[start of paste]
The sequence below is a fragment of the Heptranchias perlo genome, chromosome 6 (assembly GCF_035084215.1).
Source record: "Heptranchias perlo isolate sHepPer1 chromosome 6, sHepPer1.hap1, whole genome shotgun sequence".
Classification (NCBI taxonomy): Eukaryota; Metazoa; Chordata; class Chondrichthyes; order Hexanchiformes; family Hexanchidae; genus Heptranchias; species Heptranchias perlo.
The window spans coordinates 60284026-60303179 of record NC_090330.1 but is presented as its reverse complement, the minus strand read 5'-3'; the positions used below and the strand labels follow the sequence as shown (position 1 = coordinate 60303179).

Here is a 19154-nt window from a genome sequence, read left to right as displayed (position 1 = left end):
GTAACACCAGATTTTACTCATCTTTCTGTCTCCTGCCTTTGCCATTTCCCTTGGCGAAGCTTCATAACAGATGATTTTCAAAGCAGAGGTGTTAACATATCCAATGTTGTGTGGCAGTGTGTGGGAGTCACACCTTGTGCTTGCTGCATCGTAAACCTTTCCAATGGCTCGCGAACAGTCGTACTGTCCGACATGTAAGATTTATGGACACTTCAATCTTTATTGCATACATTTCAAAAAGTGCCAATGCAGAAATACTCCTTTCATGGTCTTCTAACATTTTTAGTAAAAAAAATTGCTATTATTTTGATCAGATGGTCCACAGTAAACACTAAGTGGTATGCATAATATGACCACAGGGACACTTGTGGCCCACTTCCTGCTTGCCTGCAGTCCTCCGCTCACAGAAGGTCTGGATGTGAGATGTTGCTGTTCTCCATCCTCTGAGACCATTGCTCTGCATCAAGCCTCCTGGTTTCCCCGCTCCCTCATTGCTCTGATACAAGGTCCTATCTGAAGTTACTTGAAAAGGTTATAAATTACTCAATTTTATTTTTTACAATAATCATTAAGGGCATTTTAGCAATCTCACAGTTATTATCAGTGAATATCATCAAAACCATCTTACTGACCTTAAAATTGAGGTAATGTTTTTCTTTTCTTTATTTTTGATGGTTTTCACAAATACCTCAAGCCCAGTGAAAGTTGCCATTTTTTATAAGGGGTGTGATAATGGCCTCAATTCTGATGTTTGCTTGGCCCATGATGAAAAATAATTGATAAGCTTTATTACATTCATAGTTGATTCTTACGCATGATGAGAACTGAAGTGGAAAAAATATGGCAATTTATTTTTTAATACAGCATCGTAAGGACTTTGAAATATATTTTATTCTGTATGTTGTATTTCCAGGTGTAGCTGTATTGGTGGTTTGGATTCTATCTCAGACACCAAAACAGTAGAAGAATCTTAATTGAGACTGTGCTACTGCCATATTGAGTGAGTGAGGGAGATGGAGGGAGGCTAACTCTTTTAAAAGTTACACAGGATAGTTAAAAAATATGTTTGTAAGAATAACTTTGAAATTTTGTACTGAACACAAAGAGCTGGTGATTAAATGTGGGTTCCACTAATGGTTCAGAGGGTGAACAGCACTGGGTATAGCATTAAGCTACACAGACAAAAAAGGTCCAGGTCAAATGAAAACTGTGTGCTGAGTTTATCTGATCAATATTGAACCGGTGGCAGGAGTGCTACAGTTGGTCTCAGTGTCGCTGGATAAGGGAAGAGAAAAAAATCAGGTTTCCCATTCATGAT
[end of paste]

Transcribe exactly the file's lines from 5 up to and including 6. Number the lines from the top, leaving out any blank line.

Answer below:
Here is a 19154-nt window from a genome sequence, read left to right as displayed (position 1 = left end):
GTAACACCAGATTTTACTCATCTTTCTGTCTCCTGCCTTTGCCATTTCCCTTGGCGAAGCTTCATAACAGATGATTTTCAAAGCAGAGGTGTTAACATATCCAATGTTGTGTGGCAGTGTGTGGGAGTCACACCTTGTGCTTGCTGCATCGTAAACCTTTCCAATGGCTCGCGAACAGTCGTACTGTCCGACATGTAAGATTTATGGACACTTCAATCTTTATTGCATACATTTCAAAAAGTGCCAATGCAGAAATACTCCTTTCATGGTCTTCTAACATTTTTAGTAAAAAAAATTGCTATTATTTTGATCAGATGGTCCACAGTAAACACTAAGTGGTATGCATAATATGACCACAGGGACACTTGTGGCCCACTTCCTGCTTGCCTGCAGTCCTCCGCTCACAGAAGGTCTGGATGTGAGATGTTGCTGTTCTCCATCCTCTGAGACCATTGCTCTGCATCAAGCCTCCTGGTTTCCCCGCTCCCTCATTGCTCTGATACAAGGTCCTATCTGAAGTTACTTGAAAAGGTTATAAATTACTCAATTTTATTTTTTACAATAATCATTAAGGGCATTTTAGCAATCTCACAGTTATTATCAGTGAATATCATCAAAACCATCTTACTGACCTTAAAATTGAGGTAATGTTTTTCTTTTCTTTATTTTTGATGGTTTTCACAAATACCTCAAGCCCAGTGAAAGTTGCCATTTTTTATAAGGGGTGTGATAATGGCCTCAATTCTGATGTTTGCTTGGCCCATGATGAAAAATAATTGATAAGCTTTATTACATTCATAGTTGATTCTTACGCATGATGAGAACTGAAGTGGAAAAAATATGGCAATTTATTTTTTAATACAGCATCGTAAGGACTTTGAAATATATTTTATTCTGTATGTTGTATTTCCAGGTGTAGCTGTATTGGTGGTTTGGATTCTATCTCAGACACCAAAACAGTAGAAGAATCTTAATTGAGACTGTGCTACTGCCATATTGAGTGAGTGAGGGAGATGGAGGGAGGCTAACTCTTTTAAAAGTTACACAGGATAGTTAAAAAATATGTTTGTAAGAATAACTTTGAAATTTTGTACTGAACACAAAGAGCTGGTGATTAAATGTGGGTTCCACTAATGGTTCAGAGGGTGAACAGCACTGGGTATAGCATTAAGCTACACAGACAAAAAAGGTCCAGGTCAAATGAAAACTGTGTGCTGAGTTTATCTGATCAATATTGAACCGGTGGCAGGAGTGCTACAGTTGGTCTCAGTGTCGCTGGATAAGGGAAGAGAAAAAAATCAGGTTTCCCATTCATGAT